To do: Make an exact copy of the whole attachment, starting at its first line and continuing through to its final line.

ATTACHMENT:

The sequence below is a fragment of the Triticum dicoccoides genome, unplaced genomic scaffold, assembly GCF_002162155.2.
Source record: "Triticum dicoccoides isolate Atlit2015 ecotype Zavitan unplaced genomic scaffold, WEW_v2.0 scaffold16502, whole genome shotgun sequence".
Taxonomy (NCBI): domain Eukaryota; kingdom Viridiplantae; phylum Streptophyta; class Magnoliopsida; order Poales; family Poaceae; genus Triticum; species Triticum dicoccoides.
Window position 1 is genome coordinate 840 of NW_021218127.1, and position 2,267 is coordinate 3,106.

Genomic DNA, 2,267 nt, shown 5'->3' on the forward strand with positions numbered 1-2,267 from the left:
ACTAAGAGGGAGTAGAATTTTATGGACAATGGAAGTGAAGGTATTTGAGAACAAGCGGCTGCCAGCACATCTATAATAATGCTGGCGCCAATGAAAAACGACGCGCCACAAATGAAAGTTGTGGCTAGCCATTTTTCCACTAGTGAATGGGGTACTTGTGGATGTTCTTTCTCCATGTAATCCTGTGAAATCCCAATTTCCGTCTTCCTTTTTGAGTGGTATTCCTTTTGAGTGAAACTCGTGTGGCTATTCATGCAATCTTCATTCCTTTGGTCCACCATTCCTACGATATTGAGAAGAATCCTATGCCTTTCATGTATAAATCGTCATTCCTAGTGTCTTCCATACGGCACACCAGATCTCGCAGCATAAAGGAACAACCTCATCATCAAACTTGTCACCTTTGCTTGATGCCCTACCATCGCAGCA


The sequence below is a fragment of the Triticum dicoccoides genome, unplaced genomic scaffold, assembly GCF_002162155.2.
Source record: "Triticum dicoccoides isolate Atlit2015 ecotype Zavitan unplaced genomic scaffold, WEW_v2.0 scaffold16502, whole genome shotgun sequence".
Taxonomy (NCBI): domain Eukaryota; kingdom Viridiplantae; phylum Streptophyta; class Magnoliopsida; order Poales; family Poaceae; genus Triticum; species Triticum dicoccoides.
Window position 1 is genome coordinate 840 of NW_021218127.1, and position 2,267 is coordinate 3,106.

Genomic DNA, 2,267 nt, shown 5'->3' on the forward strand with positions numbered 1-2,267 from the left:
ACTAAGAGGGAGTAGAATTTTATGGACAATGGAAGTGAAGGTATTTGAGAACAAGCGGCTGCCAGCACATCTATAATAATGCTGGCGCCAATGAAAAACGACGCGCCACAAATGAAAGTTGTGGCTAGCCATTTTTCCACTAGTGAATGGGGTACTTGTGGATGTTCTTTCTCCATGTAATCCTGTGAAATCCCAATTTCCGTCTTCCTTTTTGAGTGGTATTCCTTTTGAGTGAAACTCGTGTGGCTATTCATGCAATCTTCATTCCTTTGGTCCACCATTCCTACGATATTGAGAAGAATCCTATGCCTTTCATGTATAAATCGTCATTCCTAGTGTCTTCCATACGGCACACCAGATCTCGCAGCATAAAGGAACAACCTCATCATCAAACTTGTCACCTTTGCTTGATGCCCTACCATCGCAGCA